12 Tips for Arthritis Care on VacationPosted by 3 on
Life holds so many possibilities, including exploring the world. Whether your dream is to go on safari to Africa, relax on a tropical beach, or visit a bustling metropolis, you won’t want to miss out because of joint pain. But if you have arthritis, you’ll need extra preparation to avoid flare-ups when you deal with holiday crowds, lineups, long walks in airports, and accommodations. Here are 12 tips to help you organize a pain-free, enjoyable and memorable holiday.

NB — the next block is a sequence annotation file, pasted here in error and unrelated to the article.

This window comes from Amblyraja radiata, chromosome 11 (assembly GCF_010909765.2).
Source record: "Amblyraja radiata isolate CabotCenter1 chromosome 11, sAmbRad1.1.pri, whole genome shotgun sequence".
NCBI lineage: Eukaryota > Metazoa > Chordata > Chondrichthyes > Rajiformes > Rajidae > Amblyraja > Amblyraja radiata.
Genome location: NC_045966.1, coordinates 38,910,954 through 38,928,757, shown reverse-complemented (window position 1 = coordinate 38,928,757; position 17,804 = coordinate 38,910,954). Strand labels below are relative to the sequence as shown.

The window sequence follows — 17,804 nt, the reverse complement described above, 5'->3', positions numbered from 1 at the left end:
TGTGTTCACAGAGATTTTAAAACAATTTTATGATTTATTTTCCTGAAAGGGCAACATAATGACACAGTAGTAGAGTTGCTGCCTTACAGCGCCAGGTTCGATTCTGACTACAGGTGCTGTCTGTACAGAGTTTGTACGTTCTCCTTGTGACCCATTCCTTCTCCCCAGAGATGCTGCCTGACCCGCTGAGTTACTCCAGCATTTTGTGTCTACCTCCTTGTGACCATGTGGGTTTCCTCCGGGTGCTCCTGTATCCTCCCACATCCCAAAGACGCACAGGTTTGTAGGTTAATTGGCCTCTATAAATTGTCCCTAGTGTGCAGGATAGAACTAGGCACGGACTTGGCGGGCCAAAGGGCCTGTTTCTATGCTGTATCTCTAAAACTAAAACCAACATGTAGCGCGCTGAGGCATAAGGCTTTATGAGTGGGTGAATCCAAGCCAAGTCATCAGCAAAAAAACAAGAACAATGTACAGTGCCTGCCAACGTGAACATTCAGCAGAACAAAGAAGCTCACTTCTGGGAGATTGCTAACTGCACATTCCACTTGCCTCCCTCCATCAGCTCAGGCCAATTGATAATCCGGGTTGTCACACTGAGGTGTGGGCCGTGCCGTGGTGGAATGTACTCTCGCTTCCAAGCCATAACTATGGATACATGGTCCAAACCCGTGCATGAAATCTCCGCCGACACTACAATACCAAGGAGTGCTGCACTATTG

12 Tips for Arthritis Care on Vacation1. Work with a specialized travel agent: If you suffer from arthritis, a specialized travel agency such as The Disabled Holiday Directory can give you help and advice when booking a holiday. They search for suitable accommodations and arrange for equipment for people with limited mobility or disabilities. Here is a listing of Full Service Travel Agencies for mature travelers, slow walkers, wheelchair travelers. It includes accessible travel planning for group tours, cruises, and individual accessible travel. 2. Pack the right stuff: Preparing for climate and activities is always important, but when you’re travelling with arthritis, you need more than good walking shoes and sunscreen. Make sure to pack any medications you take, and always bring extra to [caption id="attachment_508" align="alignright" width="300"] Pack whatever you need to make your journey more comfortable.[/caption] account for unforeseen circumstances, such as layovers, delays or lost luggage. Also bring canes, walkers, heating pads, extra pillows, or whatever else might make the journey more comfortable. 3. Discuss accommodations ahead of time: If you’re traveling to stay with friends or family, be sure to tell them what kind of help you'll need. This may include sleeping accommodations on the first floor to avoid stairs, a chair that’s easy to rise from, and anything else that can make your stay easier. 4. Book accessible hotels: Do a little research when you book your hotel. Call the reservation desk to ask if they can book you in a room that’s close to elevators so you don’t have to walk down long corridors. If you use a wheelchair, find out if the room is set up to accommodate the space you’ll need. Ask if they have walk-in shower rooms, or grab rails in the bathtub and near the toilet. Find out if the doors have levers or knobs, and if there’s a fridge in the room if you need to store medications. 5. Plan your flight: Holiday flying can mean long lines at security or customs, and packed flights. To make it easier, book smart by looking for non-stop flights to prevent unnecessary boarding and re-boarding, or for the fewest stops possible to your destination. [caption id="attachment_534" align="alignright" width="300"] Plan your holiday flying time to avoid long lines and packed flights.[/caption] Mid-week flights are less likely to be fully booked, so you have a greater possibility of getting the seat, including one with extra leg room. Flying with Disability is a website with excellent tips for making air travel less stressful. You’ll find tips on everything from how to book your flight to accessibility at airports. Also check out Disabled World for many more tips. 6. Get more leg room: When you check in at the airport, ask if there's a seat with more available leg room. If not, you can ask the flight attendant to move you if the flight isn’t full. You can even ask a fellow passenger nicely if they would trade seats. You never know when you'll find someone in the holiday spirit who will be happy to help you. 7. Stay mobile in the air: Keep moving before and during the flight. Standing in security lines or sitting in a small airplane seat can increase joint pain. Whenever you can, take the opportunity to move, whether it’s to bend your knees in line or to get up and walk around the plane. [caption id="attachment_535" align="alignright" width="300"] Drink plenty of water to reduce inflammation while travelling.[/caption] 8. Stay hydrated: Air travel can dehydrate you. Drink plenty of water to reduce inflammation. A glass of wine might help make the flight pass by more quickly, but in general it’s better to avoid alcohol and coffee because they reduce hydration and aggravate inflammation. Ask for water, cranberry, tomato or orange juice when the drink cart comes by. 9. Request assistance: Before you travel, find out about assistance at the airport. If you find it difficult to walk long distances, take advantage of wheelchairs or motorized escorts through the airport. On the flight, let the attendant know that you may need extra assistance. Don’t waste all your energy getting there - save it for your destination! 10. Enjoy the train: Train travel is easier on your joints because you have more opportunities to be active and prevent stiffness. You also have more options for where you can sit and there is generally more leg room. When booking your ticket, find out if seats are available for people with limitations. As you board, ask the staff where key facilities are located, especially the nearest restroom. 11. Road trip! Whether you're behind the wheel or in the passenger seat, driving offers the greatest amount of flexibility, because you're on your own schedule. Leaving early for your destination gives you more time to get out of the car to stretch. You can even take advantage of roadside attractions to walk around and get your joints moving, while you scout out the best spot for a photo opportunity. Here are more tips for surviving holiday road trips. 12. Crucial carry-ons: Make sure you carry your medications and back-up prescriptions with you. Have your doctors' names, phone numbers, medical diagnosis, and names and dosages of medications you take in case you need a refill in a foreign country, as well as information about any allergies you have. Have the phone numbers for any medical insurance policies you take out. Photocopy passports, airline tickets, traveler’s checks, credit cards, and any important papers. Keep copies in a separate place in your baggage, in case you lose the originals, and also leave copies with a family member or friend back home.